Colorado’s southwestern Mesa County is filled with desert lore. It’s also home to one of 2020’s stranger false stolen election narratives that keeps resounding like echoes in its canyons -- but offers lessons for 2022’s general election.
Tina Peters, Mesa County’s Clerk, was not a cultish election denier immediately before or after 2020’s presidential election. She did not make any accusations that her voting system’s computers had been secretly sabotaged when Sandra Brown, Mesa County’s back-office election manager, mistakenly double-counted 20,000 ballots in late October 2020—a procedural error during preprocessing ballots that Brown repeated in Mesa County’s municipal elections in April 2021.
But soon after April 2021’s elections, where a slate of conservatives who skipped a candidate forum all lost, the first of what became a parade of pro-Donald Trump, self-proclaimed election IT experts began telling Peters about anomalies with her county’s voting system computers. The anomalies were the same clichés about illegal voters and forged totals that had been put forth by Trump diehards in other states. Except the allegations were dressed up as statistics and technicalities. Peters, a businesswoman turned public official, was more than impressed.
As recounted in March 2022 indictments by Mesa County District Attorney Daniel Rubenstein, a Republican, and a recent New Yorker profile, Peters used a standard update of election software in late April 2021 to make unauthorized copies of her election system’s hard drives, software, and data. The apparent goal was gathering intelligence to show that the technology—made by Dominion Voting Systems—could not be trusted to produce accurate vote counts.
Trump’s lawyers and partisan IT specialists had made copiesof computer drives, software and data in December 2020 in Antrim County, Michigan, after a former state GOP leader turned state judge allowed it. The copies, of another Dominion system, were not to be shared. But they were soon leaked in Trump circles.
That effort, nonetheless, produced no evidence for any of Trump’s failed post-election lawsuits. Still, one day after the pro-Trump insurrection on January 6, 2021, some of the same data miners went to Coffee County, Georgia. There an election official let them copy the Dominion system’s drives, software, and 2020 data. Members of this loose cadre of IT experts showed up in Mesa County in late April—several weeks after back-office manager Brown again erred in using a computer as it was compiling vote subtotals in its municipal elections.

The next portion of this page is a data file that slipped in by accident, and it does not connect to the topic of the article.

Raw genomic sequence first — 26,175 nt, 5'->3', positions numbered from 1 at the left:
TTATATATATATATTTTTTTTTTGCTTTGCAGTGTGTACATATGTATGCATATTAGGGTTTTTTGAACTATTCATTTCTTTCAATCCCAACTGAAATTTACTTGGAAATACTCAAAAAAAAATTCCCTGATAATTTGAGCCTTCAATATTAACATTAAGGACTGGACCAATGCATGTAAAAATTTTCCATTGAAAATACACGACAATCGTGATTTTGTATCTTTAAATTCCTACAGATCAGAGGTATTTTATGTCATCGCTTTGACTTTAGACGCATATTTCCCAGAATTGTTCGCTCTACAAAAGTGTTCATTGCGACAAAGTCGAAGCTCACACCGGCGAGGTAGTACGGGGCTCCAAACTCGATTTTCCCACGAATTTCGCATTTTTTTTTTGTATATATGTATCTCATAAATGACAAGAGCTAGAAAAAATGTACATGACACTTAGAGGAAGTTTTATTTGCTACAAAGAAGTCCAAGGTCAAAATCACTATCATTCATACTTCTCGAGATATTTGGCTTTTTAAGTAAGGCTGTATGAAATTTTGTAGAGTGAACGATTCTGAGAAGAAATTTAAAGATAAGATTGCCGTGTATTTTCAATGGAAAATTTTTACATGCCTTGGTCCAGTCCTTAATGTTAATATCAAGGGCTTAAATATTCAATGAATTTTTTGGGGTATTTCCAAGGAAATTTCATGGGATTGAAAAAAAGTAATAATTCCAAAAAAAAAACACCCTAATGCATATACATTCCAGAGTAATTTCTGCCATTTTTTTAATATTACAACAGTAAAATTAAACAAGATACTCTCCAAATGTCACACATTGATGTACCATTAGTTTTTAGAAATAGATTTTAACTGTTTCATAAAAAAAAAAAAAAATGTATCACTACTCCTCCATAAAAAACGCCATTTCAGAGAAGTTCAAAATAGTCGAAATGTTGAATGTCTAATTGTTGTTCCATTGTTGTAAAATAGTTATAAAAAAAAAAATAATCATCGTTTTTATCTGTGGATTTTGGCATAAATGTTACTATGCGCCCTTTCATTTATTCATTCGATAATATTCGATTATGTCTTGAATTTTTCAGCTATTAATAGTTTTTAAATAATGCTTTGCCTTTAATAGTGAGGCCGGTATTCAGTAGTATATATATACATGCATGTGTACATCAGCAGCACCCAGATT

What happened next in Mesa County gets complex. It also reveals how a rare but recurring trend among a handful of local election officials—mistakes with setting up or using their system’s computers—can be exploited by partisans who claim that invisible forces are secretly stealing votes if their candidates lose.
In every cycle, there are some election officials who do not properly set up or use these computers—errors that usually are caught and corrected, but initially produce incorrect election results. This trend has been overlooked in the press coverage of the interstate plot by Trump’s IT gurus to steal election software and 2020 data.
The operational problems, however, are among the findings by the Independent Media Institute’s Voting Booth project, which has co-written a forthcoming guide about how election systems work. The co-author is Duncan Buell, a computer scientist who has studied voting systems, software, and data for more than a decade, and was an election official in Richland County, South Carolina, home to the state’s capital, Columbia. These errors recurred in each cycle that he studied.
In 2020’s general election, the programming, and operational mistakes were few and far between. Nonetheless, the errors that Trump’s IT squads seized upon—errors that were corroborated by post-election inquiries by other government bodies—helped fuel the lie that the presidential election was stolen.
Moreover, some of the election workers who made these mistakes—such as Mesa County’s Brown—and their elected superior—such as Peters—then fell under the spell of Trump’s conspiratorial IT squad—producing fodder for more false claims.
These trends—mistakes with programming or using election computers and rogue officials who abuse the public trust by making unfounded claims—offer warnings before 2022’s general election. Many 2020 election-deniers are candidates seeking state and federal office this fall. A few already have shown in their primaries that they will attack the process and technology if they fear they may lose.
Before 2020’s election, virtually all of the members of Trump’s IT squads did not know much about voting system computers or election administration safeguards. But they eagerly presented their credentials and claimed, that election computers had been hijacked, and, moreover, that no Dominion system should be trusted. Their unproven accusations became, and remain, fixtures in Trump circles.
“It wasn’t just Colorado,” said Walter Daugherity, a recently retired University of Texas lecturer in computer science and engineering, on an August 22 televised panel sponsored and hosted by Mike Lindell, a Trump ally who has spent millions to promote the stolen election fiction and whose actions are under investigation by federal authorities. “Everywhere across the country that had a Dominion trusted build [software] upgrade had the same thing happen.”
Daugherity was one analyst who received Mesa County’s pilfered data. He and Jeff O’Donnell, an IT analyst whose moniker in Trump circles is “the Lone Raccoon,” co wrote a series of reports concluding that Mesa County’s computers mysteriously allowed 20,346 presidential ballots to be counted twice. The double counting was not the fault of election officials, specifically back-office election manager Brown, they wrote, positing that an “external trigger,” “signal,” “software algorithm” or “pre-programming” had caused “unexpected voting patterns.”